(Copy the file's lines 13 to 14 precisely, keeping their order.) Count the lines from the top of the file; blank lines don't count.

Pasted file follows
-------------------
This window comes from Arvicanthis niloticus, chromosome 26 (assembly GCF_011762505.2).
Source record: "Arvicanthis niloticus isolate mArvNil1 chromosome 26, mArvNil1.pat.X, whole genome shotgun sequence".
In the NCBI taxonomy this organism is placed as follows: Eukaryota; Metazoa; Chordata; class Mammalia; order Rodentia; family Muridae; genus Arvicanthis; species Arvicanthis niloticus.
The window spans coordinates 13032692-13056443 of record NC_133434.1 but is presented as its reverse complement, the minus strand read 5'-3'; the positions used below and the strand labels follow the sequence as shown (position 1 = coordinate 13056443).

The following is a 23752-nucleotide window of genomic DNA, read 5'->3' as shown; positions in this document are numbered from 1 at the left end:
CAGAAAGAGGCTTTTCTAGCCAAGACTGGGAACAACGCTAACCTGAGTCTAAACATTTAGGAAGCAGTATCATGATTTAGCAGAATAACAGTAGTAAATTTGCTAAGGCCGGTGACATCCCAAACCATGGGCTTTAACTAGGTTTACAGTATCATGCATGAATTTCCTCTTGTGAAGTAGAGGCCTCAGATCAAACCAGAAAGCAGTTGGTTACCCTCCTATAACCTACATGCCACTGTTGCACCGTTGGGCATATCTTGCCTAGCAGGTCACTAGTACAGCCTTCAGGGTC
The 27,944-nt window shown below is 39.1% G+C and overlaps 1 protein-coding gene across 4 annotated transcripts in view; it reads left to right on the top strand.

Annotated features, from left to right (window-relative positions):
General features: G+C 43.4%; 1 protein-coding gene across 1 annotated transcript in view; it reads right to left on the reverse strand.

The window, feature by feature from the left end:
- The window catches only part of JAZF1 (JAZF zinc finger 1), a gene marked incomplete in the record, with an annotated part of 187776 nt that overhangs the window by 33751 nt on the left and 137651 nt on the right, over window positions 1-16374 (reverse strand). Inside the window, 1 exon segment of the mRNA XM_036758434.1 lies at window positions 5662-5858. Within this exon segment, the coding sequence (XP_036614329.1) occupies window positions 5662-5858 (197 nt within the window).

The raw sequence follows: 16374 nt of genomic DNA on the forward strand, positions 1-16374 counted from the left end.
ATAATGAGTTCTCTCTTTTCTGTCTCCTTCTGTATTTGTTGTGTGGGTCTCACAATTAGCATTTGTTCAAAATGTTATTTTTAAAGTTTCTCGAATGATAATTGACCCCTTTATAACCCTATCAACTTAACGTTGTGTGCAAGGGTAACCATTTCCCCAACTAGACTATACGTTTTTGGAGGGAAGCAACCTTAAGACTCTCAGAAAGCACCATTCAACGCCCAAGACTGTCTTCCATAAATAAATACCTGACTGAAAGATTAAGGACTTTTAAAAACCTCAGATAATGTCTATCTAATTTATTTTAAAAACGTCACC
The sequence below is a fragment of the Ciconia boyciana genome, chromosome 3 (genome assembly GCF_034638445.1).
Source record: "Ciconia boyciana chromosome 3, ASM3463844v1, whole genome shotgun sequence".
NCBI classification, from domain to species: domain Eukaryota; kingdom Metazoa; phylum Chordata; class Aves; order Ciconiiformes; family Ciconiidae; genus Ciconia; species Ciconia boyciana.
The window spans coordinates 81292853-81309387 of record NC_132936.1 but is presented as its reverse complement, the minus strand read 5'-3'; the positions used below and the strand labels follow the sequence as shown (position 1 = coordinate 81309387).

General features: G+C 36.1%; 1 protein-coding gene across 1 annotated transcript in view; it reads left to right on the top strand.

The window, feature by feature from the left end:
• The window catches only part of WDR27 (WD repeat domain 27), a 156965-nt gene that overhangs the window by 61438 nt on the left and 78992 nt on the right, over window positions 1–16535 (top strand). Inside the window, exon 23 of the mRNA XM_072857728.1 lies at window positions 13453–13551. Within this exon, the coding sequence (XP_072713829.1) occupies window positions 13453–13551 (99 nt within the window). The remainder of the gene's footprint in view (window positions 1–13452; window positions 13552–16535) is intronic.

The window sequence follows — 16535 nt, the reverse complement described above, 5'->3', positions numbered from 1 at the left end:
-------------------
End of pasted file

ATAATGAGTTCTCTCTTTTCTGTCTCCTTCTGTATTTGTTGTGTGGGTCTCACAATTAGCATTTGTTCAAAATGTTATTTTTAAAGTTTCTCGAATGATAATTGACCCCTTTATAACCCTATCAACTTAACGTTGTGTGCAAGGGTAACCATTTCCCCAACTAGACTATACGTTTTTGGAGGGAAGCAACCTTAAGACTCTCAGAAAGCACCATTCAACGCCCAAGACTGTCTTCCATAAATAAATACCTGACTGAAAGATTAAGGACTTTTAAAAACCTCAGATAATGTCTATCTAATTTATTTTAAAAACGTCACC
The sequence below is a fragment of the Ciconia boyciana genome, chromosome 3 (genome assembly GCF_034638445.1).